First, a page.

Monday, June 25, 2012

Life Goes On...

It's been a few months since Dad's passing,
but it's still hard to go over to his house. My
Step Mom and I were avoiding each other.

It's such a double edged sword. We both loved
my Dad so much, that seeing each other brings
it all back up. But it's comforting too, knowing
that someone in the world knows your pain
so intimately.

We talked about it. I'm grateful she's such
an honest person. I like keeping it real.

I want to be there, to be in the place he called
home.  I want to nurture this relationship, to
the woman he loved, and who made him as
happy as I have ever known him to be.

We still have stuff to handle. Someone
hacked his email account and started sending
trojans to his contacts. That stirred up pain
and anger. We had to deal with closing those

I went over there this weekend, and brought
the kids, to make a pie with her,
and she took out a box full of my Dad's
diaries, photos, and treasures.

He traveled all over the world, so he kept
his possessions to a minimum. Anything
he kept, you knew it meant a lot to him.

We found a father's day card I had sent to
him back in 1998, two years before my son
was born. He's twelve now, so 14 years ago.

I read it and cried. We had time to say things
that were meaningful to each other, before he
passed, but finding that card, meant a lot,
because it showed me that I really had
expressed my love to him, and that he
treasured it.

Here's what I had written on the card:


From you I Learned
Honor and Integrity,
Patience and Kindness,
Love of Art, Song, and Stories,
Travel and Adventure,
 Family and Friendship,
 and the joy of routine.
To be Open-Minded,
and slow to judge others harshly, 
To look for the good in people,
To look for God, 
and to find Peace,
To enjoy serving my fellow man,
To be perceptive of my impact on people,
the ability to connect with all kinds
of different people and places,
To stand bravely for what I believe,
To respect other's opinions,
even when they differ from my own,
To become a person I respect, 
that both out us can be proud of.
I am so very grateful,
 that of all the men on earth, 
that you were my father. 
I've never wished for another.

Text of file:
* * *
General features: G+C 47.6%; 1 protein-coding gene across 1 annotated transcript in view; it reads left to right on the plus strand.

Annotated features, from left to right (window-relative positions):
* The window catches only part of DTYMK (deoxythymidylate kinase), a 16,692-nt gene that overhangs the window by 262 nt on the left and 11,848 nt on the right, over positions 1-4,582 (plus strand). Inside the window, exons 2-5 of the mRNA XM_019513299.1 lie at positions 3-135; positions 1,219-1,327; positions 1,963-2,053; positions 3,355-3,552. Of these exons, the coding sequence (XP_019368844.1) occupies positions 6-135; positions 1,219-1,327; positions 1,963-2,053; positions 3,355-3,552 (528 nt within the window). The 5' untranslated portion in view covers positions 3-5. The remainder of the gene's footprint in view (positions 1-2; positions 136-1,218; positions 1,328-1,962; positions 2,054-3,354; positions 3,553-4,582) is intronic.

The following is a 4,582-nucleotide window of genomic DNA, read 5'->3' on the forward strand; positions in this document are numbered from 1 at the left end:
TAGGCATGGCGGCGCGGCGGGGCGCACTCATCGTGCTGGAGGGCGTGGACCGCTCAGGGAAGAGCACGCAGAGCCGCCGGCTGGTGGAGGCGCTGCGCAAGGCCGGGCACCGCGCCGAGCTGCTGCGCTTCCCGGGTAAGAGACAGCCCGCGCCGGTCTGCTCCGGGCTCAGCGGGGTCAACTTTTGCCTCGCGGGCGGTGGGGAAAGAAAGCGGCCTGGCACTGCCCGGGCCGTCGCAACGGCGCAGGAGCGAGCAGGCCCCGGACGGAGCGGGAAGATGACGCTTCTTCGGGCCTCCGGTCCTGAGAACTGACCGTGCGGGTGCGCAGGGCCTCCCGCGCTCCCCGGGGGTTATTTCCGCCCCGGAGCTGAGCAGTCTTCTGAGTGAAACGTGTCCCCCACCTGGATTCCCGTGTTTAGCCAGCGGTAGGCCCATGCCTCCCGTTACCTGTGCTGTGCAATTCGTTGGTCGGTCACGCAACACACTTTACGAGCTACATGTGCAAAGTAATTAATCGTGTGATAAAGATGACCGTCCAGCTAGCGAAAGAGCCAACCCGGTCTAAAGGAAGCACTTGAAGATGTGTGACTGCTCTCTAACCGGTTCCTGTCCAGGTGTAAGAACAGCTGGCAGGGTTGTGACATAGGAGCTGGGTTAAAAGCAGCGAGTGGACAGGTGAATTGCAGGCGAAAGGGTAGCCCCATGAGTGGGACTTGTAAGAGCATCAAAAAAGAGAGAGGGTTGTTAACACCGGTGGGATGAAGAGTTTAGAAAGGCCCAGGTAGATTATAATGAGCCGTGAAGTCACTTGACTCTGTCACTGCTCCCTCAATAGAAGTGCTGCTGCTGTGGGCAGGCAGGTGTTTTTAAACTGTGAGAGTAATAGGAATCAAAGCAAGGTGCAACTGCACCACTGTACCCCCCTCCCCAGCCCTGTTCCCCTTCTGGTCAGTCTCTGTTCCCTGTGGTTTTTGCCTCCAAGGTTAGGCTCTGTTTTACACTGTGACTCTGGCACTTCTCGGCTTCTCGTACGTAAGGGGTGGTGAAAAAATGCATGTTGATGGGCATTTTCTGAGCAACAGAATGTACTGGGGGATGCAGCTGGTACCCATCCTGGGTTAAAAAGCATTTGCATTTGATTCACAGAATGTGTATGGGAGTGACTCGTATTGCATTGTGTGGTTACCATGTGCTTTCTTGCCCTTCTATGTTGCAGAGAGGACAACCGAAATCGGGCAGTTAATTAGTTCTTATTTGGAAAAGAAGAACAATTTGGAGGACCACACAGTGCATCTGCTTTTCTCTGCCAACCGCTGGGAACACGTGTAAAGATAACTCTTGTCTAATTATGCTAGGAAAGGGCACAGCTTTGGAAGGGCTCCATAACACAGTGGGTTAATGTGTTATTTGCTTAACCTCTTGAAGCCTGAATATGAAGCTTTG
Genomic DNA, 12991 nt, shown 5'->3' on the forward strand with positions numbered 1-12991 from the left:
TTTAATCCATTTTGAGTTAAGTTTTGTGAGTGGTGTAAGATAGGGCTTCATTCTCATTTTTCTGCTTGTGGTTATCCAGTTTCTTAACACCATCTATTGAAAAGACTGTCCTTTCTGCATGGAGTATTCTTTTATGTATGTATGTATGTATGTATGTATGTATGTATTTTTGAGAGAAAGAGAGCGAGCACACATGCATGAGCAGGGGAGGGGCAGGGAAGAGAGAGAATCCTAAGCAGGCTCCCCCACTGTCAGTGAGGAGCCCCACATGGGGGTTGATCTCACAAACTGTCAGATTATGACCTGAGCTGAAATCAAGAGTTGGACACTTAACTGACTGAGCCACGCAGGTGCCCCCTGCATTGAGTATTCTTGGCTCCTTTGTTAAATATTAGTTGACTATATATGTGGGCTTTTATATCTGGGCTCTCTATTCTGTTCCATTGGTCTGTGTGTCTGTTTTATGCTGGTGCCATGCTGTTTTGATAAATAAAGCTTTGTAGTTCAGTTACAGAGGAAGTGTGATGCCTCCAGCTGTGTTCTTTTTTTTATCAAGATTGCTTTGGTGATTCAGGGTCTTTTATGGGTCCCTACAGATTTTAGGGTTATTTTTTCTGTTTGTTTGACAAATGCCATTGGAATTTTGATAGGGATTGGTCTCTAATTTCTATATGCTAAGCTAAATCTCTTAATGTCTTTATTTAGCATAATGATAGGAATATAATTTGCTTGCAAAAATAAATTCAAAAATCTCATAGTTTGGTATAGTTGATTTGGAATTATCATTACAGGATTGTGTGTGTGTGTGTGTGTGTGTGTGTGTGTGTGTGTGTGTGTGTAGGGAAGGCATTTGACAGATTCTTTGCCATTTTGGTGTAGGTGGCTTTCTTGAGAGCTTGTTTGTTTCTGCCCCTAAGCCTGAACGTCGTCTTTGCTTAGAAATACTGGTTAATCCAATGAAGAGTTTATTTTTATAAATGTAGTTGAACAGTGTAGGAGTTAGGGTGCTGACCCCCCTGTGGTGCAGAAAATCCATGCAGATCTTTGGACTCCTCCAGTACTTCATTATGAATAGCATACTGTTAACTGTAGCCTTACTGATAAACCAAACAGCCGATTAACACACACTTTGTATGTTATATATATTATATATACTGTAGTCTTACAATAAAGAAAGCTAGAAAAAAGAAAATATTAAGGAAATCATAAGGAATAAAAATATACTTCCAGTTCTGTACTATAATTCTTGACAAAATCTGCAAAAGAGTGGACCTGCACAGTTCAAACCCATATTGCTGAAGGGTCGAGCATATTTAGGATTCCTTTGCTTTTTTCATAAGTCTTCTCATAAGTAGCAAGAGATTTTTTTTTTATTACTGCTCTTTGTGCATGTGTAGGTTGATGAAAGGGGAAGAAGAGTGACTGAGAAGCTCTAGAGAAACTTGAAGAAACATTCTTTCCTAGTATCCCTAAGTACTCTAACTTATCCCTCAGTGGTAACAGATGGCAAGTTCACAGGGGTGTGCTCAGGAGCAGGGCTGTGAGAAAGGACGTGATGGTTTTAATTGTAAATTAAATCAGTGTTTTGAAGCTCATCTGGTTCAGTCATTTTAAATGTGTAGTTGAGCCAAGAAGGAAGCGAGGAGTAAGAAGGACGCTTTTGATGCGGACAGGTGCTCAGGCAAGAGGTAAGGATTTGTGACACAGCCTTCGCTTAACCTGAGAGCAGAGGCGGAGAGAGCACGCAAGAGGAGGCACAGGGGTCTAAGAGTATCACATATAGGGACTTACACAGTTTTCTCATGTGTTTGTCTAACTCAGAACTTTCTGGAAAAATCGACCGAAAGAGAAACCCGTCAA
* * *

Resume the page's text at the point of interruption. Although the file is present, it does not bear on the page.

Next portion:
Love always and forever, Jeanne

Friday, June 8, 2012

Ashes to Ashes

The research hospital called to say that they were done
 with my father's body, and his ashes were ready
for us to pick up. I was surprised it was so quick,
 (only 2 months), because they had said it could be
 up to 18 months. My step Mom picked them up
 and I got them from her yesterday.

She said the lady there told her that my Dad's body
 was used in research, not an actual transplant,
but study about face transplantation.

I recalled in the news recently, there had been a story
about a man who had been electrocuted and had lost
his face to burns. He had a face transplant, (one of the
first successful ones), and was then able to feel his
daughter kiss him on the cheek.

When I first heard about it on the news, I had thought
the idea "creepy", but when I heard the part about the
kiss, my heart melted. Then it sounded more like a "miracle."

 I remember so clearly how it felt to kiss my Dad's cheek...

Tears still come so easily....

He was in the VA Hospice. We kept him home as long as
possible, but finally he needed round the clock nursing.

We had been making sure someone from our family was
with him round the clock, except in the deep night. His
bed was on an alarm, so a nurse would come to his side if
needed it.

Even my Mom, (his ex-wife) was part of the team,
because they had always remained friends, even after they
divorced, when I was 10 years old.